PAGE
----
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Compliance Resolution
Sun Prairie School District (WI)


CHICAGO, IL  60661-4544

November 8, 2013

Dr. Tim Culver
District Administrator
Sun Prairie Area School District
501 South Bird Street
Sun Prairie, Wisconsin 53590

Re:  OCR Case #05-11-5003

Dear Dr. Culver:

This is to advise you of the resolution of the above-referenced compliance review that was initiated by the U.S. Department of Education, Office for Civil Rights (OCR), on May 18, 2011. The compliance review assessed whether the Sun Prairie Area School District (District) discriminated against African American students, on the bases of race and/or disability, in the pre-referral/referral and evaluation of these students for special education and in their placement in special education.

OCR initiated this review under Title VI of the Civil Rights Act of 1964, 42 U.S.C. § 2000d (Title VI), and its implementing regulation at 34 C.F.R. Part 100, which prohibit discrimination based upon race, color, or national origin by recipients of Federal financial assistance from the Department.  OCR is also responsible for enforcing Section 504 of the Rehabilitation Act of 1973, 29 U.S.C. § 794 (Section 504), and its implementing regulation at 34 C.F.R. Part 104, which prohibit discrimination on the basis of disability in programs or activities operated by recipients of Federal financial assistance, and Title II of the Americans with Disabilities Act of 1990, 42 U.S.C. § 12132 (Title II), and its implementing regulation at 28 C.F.R. Part 35, which prohibit discrimination on the basis of disability by public entities. As a recipient of Federal financial assistance from the Department and a public entity, the District is subject to Title VI, Section 504, Title II and their regulations. Where, as in this case, Title II does not offer greater protection than Section 504, OCR applies Section 504 standards.

Prior to the conclusion of OCR’s investigation, the District expressed an interest in voluntarily resolving this case and entered into an Agreement that commits the District to specific actions to address the issue under review. This letter summarizes the applicable legal standards, the information gathered during the review and how the review was resolved.

Legal Standards

Title VI

The standards for determining compliance with Title VI are set forth in the regulation at 34 C.F.R. § 100.3(a) and (b). The regulation, at 34 C.F.R. § 100.3(a), states that no person shall, on the grounds of race, color or national origin, be excluded from participation in, be denied the benefits of, or be otherwise subjected to discrimination under any program receiving Federal financial assistance. Section 100.3(b)(1)(i)-(vi), further states that a recipient may not, on the grounds of race, color or national origin, deny an individual any service or benefit of its programs; provide any services or benefits to an individual which are different or provided in a different manner; subject an individual to separate treatment; restrict an individual in the enjoyment of any benefits of its programs; treat an individual differently in determining continued enrollment in its programs; or, deny an individual an opportunity to participate in a program through the provision of services which is different from that afforded others under the program. The regulation, at 34 C.F.R. § 100.3(b)(2), also provides that a recipient may not utilize criteria or methods of administration that have the effect of subjecting individuals to discrimination on the basis of race, color, or national origin, or have the effect of defeating or substantially impairing accomplishment of the objectives of the program with respect to individuals of a particular race, color, or national origin.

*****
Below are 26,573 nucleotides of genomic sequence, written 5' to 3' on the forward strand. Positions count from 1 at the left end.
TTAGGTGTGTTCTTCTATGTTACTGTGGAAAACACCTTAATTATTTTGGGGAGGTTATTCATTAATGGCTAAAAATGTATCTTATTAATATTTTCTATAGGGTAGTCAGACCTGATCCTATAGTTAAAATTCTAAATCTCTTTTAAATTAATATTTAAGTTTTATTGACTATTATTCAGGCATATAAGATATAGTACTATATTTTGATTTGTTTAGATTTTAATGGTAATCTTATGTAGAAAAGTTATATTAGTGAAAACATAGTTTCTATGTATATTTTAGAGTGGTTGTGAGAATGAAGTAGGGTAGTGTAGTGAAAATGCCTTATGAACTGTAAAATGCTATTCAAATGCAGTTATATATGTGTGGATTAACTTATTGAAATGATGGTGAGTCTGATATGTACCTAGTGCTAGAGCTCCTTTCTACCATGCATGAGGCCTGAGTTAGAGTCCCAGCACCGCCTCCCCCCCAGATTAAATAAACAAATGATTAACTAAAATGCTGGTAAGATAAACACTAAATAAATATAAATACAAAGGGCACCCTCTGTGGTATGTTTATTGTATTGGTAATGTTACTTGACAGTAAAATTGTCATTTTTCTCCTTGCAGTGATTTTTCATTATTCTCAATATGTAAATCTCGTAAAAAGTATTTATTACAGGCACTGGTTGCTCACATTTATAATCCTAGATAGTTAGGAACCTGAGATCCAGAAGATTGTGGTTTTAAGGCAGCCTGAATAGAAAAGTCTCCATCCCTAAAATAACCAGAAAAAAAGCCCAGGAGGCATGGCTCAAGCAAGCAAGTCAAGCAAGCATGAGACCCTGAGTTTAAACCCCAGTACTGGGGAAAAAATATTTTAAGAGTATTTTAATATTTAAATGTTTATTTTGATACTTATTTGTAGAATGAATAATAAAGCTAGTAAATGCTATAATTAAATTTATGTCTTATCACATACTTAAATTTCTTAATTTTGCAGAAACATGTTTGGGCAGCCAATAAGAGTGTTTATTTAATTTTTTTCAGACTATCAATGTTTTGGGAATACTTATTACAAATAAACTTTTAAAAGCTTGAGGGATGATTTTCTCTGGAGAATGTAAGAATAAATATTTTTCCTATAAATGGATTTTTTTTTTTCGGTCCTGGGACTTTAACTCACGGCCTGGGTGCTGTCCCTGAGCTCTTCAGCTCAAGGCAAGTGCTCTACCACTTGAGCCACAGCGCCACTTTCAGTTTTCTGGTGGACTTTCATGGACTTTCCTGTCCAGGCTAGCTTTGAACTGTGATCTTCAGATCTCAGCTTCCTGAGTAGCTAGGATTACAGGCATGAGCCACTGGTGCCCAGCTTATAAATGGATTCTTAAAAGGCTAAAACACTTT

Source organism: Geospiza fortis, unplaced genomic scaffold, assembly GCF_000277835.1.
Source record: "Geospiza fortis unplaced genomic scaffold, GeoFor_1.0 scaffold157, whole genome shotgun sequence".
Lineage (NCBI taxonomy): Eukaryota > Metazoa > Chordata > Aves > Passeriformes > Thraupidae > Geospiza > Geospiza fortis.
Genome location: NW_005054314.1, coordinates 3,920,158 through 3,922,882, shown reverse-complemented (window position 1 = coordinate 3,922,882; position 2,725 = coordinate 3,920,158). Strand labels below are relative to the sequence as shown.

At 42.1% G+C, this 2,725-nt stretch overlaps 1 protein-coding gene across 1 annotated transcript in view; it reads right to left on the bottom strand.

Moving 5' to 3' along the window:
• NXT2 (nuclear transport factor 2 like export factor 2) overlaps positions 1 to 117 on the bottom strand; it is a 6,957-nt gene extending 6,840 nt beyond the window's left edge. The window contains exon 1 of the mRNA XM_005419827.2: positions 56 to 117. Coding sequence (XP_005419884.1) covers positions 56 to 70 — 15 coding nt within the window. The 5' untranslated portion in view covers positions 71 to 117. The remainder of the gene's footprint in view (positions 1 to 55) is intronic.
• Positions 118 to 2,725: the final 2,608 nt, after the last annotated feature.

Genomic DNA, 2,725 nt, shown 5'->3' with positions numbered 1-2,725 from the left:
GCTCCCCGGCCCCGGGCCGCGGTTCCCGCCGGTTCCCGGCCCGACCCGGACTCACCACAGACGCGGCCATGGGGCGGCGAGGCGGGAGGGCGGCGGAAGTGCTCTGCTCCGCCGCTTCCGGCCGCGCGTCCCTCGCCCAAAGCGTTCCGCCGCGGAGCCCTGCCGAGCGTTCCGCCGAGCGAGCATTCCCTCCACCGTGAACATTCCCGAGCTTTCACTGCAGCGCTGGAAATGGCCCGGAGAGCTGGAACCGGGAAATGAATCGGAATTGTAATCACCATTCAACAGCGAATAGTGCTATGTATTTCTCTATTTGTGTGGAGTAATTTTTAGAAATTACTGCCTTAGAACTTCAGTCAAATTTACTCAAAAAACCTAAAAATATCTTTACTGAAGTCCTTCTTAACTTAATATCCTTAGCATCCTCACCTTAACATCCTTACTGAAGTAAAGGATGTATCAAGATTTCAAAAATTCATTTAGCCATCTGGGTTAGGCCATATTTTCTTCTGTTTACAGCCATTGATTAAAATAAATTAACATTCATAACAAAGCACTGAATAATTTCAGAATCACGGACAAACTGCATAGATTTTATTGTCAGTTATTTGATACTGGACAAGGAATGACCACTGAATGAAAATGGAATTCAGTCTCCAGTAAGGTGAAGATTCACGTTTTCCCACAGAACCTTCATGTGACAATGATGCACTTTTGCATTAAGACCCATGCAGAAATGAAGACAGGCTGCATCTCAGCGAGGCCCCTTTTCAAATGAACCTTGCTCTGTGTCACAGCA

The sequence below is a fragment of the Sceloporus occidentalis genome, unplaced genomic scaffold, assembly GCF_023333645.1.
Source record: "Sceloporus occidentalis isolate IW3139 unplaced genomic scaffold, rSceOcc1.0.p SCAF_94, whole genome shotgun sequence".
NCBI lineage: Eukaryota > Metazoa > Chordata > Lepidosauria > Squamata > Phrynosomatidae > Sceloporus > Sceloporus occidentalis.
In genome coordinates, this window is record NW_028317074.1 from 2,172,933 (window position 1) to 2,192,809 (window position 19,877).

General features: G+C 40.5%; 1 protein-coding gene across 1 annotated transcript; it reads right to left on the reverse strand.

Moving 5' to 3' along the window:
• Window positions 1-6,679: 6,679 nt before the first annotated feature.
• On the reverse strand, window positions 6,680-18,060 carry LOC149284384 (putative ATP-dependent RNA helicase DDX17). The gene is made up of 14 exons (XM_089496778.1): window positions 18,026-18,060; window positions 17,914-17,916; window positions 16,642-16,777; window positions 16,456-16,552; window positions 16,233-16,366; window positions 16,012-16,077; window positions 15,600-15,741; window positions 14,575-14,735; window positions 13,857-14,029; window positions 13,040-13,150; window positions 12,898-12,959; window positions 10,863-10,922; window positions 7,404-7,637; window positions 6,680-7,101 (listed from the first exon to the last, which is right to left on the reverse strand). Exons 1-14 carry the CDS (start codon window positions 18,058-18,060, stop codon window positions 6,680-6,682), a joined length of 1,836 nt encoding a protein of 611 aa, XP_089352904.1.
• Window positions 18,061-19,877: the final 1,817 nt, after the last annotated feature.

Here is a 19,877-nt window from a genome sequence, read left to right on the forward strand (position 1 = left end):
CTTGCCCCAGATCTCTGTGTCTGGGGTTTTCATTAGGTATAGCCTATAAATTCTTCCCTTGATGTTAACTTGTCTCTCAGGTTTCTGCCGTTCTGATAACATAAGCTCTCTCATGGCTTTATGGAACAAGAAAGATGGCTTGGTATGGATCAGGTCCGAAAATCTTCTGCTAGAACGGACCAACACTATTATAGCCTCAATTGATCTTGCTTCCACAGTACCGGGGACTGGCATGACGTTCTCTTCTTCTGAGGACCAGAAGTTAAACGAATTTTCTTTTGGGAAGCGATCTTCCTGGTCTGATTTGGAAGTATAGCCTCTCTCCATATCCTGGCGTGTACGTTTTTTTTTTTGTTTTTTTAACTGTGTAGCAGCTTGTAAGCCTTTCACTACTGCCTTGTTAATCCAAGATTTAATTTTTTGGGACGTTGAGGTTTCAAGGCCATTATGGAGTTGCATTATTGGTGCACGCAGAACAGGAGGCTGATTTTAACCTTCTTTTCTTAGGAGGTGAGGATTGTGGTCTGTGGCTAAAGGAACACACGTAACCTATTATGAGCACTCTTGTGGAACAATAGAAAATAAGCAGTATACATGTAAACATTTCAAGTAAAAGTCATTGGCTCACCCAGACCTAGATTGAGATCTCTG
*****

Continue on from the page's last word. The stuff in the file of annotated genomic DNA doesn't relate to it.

The pre-referral, referral, evaluation, and placement of students in special education can result in unlawful discrimination based on race in two ways: first, if students are subject to different treatment based on their race, and second, if a policy is neutral on its face and administered neutrally but has a disproportionate and unjustified effect on students of a particular race.

Different Treatment

Title VI prohibits schools from intentionally treating students differently based on race. Enforcement of a rule or application in a discriminatory manner is prohibited intentional discrimination. When similarly-situated students of different races are treated differently, OCR assesses the recipient’s explanation for the differences in treatment to determine if the reasons were legitimate and nondiscriminatory, or were a pretext for unlawful discrimination. Additionally, OCR examines whether the recipient treated a student in a manner that was inconsistent with its established policies and procedures or whether there is any other evidence of race discrimination.

Intentional discrimination in the pre-referral, referral, evaluation, and placement of students in special education can take many forms, however, and can be proven even without the existence of a similarly-situated student. Additionally, a school’s adoption of a facially-neutral policy with an invidious intent to target certain races is prohibited intentional discrimination.

Whether OCR finds a violation of Title VI will be based on the facts and circumstances surrounding the particular situation.

Disparate Impact